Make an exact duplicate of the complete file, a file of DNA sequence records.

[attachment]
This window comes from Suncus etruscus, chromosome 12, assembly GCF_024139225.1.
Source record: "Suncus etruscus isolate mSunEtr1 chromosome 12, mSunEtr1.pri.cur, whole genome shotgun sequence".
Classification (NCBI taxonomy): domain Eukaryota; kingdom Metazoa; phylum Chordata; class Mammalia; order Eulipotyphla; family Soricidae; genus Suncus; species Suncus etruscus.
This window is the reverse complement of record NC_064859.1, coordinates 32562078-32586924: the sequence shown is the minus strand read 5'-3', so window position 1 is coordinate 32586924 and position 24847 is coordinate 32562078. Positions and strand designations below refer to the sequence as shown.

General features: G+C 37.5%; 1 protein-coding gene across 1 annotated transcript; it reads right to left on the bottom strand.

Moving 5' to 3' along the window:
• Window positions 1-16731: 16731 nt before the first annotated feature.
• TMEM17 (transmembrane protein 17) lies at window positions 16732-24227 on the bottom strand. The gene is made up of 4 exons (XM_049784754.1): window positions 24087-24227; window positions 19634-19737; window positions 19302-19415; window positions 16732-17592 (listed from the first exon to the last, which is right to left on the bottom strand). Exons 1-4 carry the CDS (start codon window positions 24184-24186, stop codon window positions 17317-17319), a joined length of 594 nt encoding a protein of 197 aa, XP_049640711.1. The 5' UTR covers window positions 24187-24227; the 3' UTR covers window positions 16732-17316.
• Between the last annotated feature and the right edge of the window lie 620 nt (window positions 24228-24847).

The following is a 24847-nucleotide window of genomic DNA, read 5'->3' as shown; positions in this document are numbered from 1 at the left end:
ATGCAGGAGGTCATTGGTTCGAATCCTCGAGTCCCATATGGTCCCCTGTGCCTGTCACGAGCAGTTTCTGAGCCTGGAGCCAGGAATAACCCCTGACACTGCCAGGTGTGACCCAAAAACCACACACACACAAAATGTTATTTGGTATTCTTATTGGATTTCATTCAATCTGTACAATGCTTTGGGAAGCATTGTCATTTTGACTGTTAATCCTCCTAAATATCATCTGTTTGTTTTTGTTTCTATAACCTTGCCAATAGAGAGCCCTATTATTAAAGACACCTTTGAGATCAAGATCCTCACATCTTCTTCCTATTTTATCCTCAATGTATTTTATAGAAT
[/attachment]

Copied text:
This window comes from Suncus etruscus, chromosome 12, assembly GCF_024139225.1.
Source record: "Suncus etruscus isolate mSunEtr1 chromosome 12, mSunEtr1.pri.cur, whole genome shotgun sequence".
Classification (NCBI taxonomy): domain Eukaryota; kingdom Metazoa; phylum Chordata; class Mammalia; order Eulipotyphla; family Soricidae; genus Suncus; species Suncus etruscus.
This window is the reverse complement of record NC_064859.1, coordinates 32562078-32586924: the sequence shown is the minus strand read 5'-3', so window position 1 is coordinate 32586924 and position 24847 is coordinate 32562078. Positions and strand designations below refer to the sequence as shown.

General features: G+C 37.5%; 1 protein-coding gene across 1 annotated transcript; it reads right to left on the bottom strand.

Moving 5' to 3' along the window:
• Window positions 1-16731: 16731 nt before the first annotated feature.
• TMEM17 (transmembrane protein 17) lies at window positions 16732-24227 on the bottom strand. The gene is made up of 4 exons (XM_049784754.1): window positions 24087-24227; window positions 19634-19737; window positions 19302-19415; window positions 16732-17592 (listed from the first exon to the last, which is right to left on the bottom strand). Exons 1-4 carry the CDS (start codon window positions 24184-24186, stop codon window positions 17317-17319), a joined length of 594 nt encoding a protein of 197 aa, XP_049640711.1. The 5' UTR covers window positions 24187-24227; the 3' UTR covers window positions 16732-17316.
• Between the last annotated feature and the right edge of the window lie 620 nt (window positions 24228-24847).

The following is a 24847-nucleotide window of genomic DNA, read 5'->3' as shown; positions in this document are numbered from 1 at the left end:
ATGCAGGAGGTCATTGGTTCGAATCCTCGAGTCCCATATGGTCCCCTGTGCCTGTCACGAGCAGTTTCTGAGCCTGGAGCCAGGAATAACCCCTGACACTGCCAGGTGTGACCCAAAAACCACACACACACAAAATGTTATTTGGTATTCTTATTGGATTTCATTCAATCTGTACAATGCTTTGGGAAGCATTGTCATTTTGACTGTTAATCCTCCTAAATATCATCTGTTTGTTTTTGTTTCTATAACCTTGCCAATAGAGAGCCCTATTATTAAAGACACCTTTGAGATCAAGATCCTCACATCTTCTTCCTATTTTATCCTCAATGTATTTTATAGAAT